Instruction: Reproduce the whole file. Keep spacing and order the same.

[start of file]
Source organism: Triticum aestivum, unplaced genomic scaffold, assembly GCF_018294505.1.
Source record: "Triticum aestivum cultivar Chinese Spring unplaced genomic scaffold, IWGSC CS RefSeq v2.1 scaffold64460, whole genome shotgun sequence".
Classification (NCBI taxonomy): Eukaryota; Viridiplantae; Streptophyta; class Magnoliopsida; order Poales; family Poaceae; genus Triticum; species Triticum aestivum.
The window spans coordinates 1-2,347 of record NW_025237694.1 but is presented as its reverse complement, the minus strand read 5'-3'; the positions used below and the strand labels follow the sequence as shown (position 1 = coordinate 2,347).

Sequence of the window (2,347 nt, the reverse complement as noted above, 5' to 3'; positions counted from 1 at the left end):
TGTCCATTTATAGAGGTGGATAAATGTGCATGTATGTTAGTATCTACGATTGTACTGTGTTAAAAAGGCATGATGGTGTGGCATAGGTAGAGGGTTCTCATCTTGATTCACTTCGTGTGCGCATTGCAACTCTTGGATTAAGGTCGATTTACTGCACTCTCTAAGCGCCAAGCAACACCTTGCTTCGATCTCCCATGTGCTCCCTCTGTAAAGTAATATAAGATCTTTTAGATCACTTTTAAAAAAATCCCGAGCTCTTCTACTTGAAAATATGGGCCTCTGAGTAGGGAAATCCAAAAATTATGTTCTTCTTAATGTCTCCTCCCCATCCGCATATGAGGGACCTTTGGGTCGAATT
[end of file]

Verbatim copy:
Source organism: Triticum aestivum, unplaced genomic scaffold, assembly GCF_018294505.1.
Source record: "Triticum aestivum cultivar Chinese Spring unplaced genomic scaffold, IWGSC CS RefSeq v2.1 scaffold64460, whole genome shotgun sequence".
Classification (NCBI taxonomy): Eukaryota; Viridiplantae; Streptophyta; class Magnoliopsida; order Poales; family Poaceae; genus Triticum; species Triticum aestivum.
The window spans coordinates 1-2,347 of record NW_025237694.1 but is presented as its reverse complement, the minus strand read 5'-3'; the positions used below and the strand labels follow the sequence as shown (position 1 = coordinate 2,347).

Sequence of the window (2,347 nt, the reverse complement as noted above, 5' to 3'; positions counted from 1 at the left end):
TGTCCATTTATAGAGGTGGATAAATGTGCATGTATGTTAGTATCTACGATTGTACTGTGTTAAAAAGGCATGATGGTGTGGCATAGGTAGAGGGTTCTCATCTTGATTCACTTCGTGTGCGCATTGCAACTCTTGGATTAAGGTCGATTTACTGCACTCTCTAAGCGCCAAGCAACACCTTGCTTCGATCTCCCATGTGCTCCCTCTGTAAAGTAATATAAGATCTTTTAGATCACTTTTAAAAAAATCCCGAGCTCTTCTACTTGAAAATATGGGCCTCTGAGTAGGGAAATCCAAAAATTATGTTCTTCTTAATGTCTCCTCCCCATCCGCATATGAGGGACCTTTGGGTCGAATT